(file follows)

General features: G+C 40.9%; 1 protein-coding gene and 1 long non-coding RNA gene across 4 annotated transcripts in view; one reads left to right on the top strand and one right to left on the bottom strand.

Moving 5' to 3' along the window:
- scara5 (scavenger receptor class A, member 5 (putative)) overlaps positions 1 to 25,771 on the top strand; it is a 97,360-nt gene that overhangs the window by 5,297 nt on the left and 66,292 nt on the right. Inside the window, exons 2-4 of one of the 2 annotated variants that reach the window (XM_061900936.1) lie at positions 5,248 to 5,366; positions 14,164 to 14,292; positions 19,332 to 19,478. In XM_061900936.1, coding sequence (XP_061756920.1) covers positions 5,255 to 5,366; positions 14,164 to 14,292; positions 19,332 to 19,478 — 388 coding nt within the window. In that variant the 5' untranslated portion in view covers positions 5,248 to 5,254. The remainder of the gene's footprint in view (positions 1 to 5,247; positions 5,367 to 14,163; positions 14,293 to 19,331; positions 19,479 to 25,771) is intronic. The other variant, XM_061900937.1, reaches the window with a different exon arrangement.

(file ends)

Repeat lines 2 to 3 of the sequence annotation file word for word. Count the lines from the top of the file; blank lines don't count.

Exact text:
Moving 5' to 3' along the window:
- scara5 (scavenger receptor class A, member 5 (putative)) overlaps positions 1 to 25,771 on the top strand; it is a 97,360-nt gene that overhangs the window by 5,297 nt on the left and 66,292 nt on the right. Inside the window, exons 2-4 of one of the 2 annotated variants that reach the window (XM_061900936.1) lie at positions 5,248 to 5,366; positions 14,164 to 14,292; positions 19,332 to 19,478. In XM_061900936.1, coding sequence (XP_061756920.1) covers positions 5,255 to 5,366; positions 14,164 to 14,292; positions 19,332 to 19,478 — 388 coding nt within the window. In that variant the 5' untranslated portion in view covers positions 5,248 to 5,254. The remainder of the gene's footprint in view (positions 1 to 5,247; positions 5,367 to 14,163; positions 14,293 to 19,331; positions 19,479 to 25,771) is intronic. The other variant, XM_061900937.1, reaches the window with a different exon arrangement.